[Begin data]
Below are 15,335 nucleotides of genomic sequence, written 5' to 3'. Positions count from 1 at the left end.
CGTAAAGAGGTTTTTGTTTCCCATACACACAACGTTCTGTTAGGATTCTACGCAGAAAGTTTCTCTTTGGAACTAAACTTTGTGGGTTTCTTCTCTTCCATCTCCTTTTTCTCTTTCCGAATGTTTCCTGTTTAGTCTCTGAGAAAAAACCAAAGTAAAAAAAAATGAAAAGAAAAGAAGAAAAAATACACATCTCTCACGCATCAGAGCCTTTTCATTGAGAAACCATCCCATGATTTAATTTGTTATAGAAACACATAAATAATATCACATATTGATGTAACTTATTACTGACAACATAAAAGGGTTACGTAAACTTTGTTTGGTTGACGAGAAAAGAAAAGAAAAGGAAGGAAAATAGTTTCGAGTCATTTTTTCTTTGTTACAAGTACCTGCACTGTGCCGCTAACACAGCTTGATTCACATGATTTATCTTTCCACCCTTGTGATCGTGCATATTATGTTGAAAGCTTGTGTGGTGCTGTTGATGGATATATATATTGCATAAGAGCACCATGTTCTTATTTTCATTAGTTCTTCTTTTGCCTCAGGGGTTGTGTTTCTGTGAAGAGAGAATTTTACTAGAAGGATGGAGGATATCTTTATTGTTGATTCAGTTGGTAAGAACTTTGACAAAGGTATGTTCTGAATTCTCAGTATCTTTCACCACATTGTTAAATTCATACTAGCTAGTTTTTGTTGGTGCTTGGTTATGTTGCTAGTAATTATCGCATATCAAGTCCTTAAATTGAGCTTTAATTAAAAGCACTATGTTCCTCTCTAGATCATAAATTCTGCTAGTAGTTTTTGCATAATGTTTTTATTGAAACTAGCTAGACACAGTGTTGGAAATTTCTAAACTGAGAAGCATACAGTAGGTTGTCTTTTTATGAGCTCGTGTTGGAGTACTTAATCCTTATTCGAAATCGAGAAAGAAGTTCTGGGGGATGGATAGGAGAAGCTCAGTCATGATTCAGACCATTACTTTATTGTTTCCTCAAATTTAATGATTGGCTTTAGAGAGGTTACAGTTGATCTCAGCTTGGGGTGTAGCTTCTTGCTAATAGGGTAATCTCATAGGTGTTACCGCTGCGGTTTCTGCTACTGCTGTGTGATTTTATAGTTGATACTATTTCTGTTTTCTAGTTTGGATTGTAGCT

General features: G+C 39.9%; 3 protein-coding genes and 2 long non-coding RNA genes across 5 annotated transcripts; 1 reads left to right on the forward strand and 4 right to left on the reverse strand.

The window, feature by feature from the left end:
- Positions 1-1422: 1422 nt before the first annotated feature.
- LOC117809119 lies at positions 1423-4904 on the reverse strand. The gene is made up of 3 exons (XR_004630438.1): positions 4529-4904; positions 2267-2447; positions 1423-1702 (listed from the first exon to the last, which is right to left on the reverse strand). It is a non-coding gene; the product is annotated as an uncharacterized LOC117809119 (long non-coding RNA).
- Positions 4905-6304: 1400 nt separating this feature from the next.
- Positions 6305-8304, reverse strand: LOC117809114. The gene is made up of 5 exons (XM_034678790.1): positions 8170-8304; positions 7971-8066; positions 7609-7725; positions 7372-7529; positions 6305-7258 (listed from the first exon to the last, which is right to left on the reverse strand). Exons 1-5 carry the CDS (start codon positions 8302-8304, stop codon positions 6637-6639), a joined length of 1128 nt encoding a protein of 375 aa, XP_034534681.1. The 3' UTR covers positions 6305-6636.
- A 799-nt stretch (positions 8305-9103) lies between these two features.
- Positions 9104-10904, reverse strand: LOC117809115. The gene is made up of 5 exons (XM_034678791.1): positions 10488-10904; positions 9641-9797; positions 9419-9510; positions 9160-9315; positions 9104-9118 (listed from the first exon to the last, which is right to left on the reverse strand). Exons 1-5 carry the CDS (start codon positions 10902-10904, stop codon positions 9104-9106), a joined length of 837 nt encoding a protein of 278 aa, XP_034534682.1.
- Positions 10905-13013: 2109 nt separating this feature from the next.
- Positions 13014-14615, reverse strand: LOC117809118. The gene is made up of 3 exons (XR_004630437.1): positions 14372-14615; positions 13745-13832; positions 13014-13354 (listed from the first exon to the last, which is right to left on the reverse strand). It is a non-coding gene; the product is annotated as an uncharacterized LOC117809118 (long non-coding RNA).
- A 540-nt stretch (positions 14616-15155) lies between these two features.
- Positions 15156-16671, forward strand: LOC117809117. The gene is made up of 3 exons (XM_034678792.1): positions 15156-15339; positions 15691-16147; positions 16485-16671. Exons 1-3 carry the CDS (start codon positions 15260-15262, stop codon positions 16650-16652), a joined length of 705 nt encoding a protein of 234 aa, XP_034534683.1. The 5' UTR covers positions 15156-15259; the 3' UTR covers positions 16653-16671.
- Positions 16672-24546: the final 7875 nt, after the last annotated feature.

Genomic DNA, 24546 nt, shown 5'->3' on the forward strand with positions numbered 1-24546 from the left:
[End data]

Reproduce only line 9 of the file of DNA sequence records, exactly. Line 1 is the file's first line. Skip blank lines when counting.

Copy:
- A 799-nt stretch (positions 8305-9103) lies between these two features.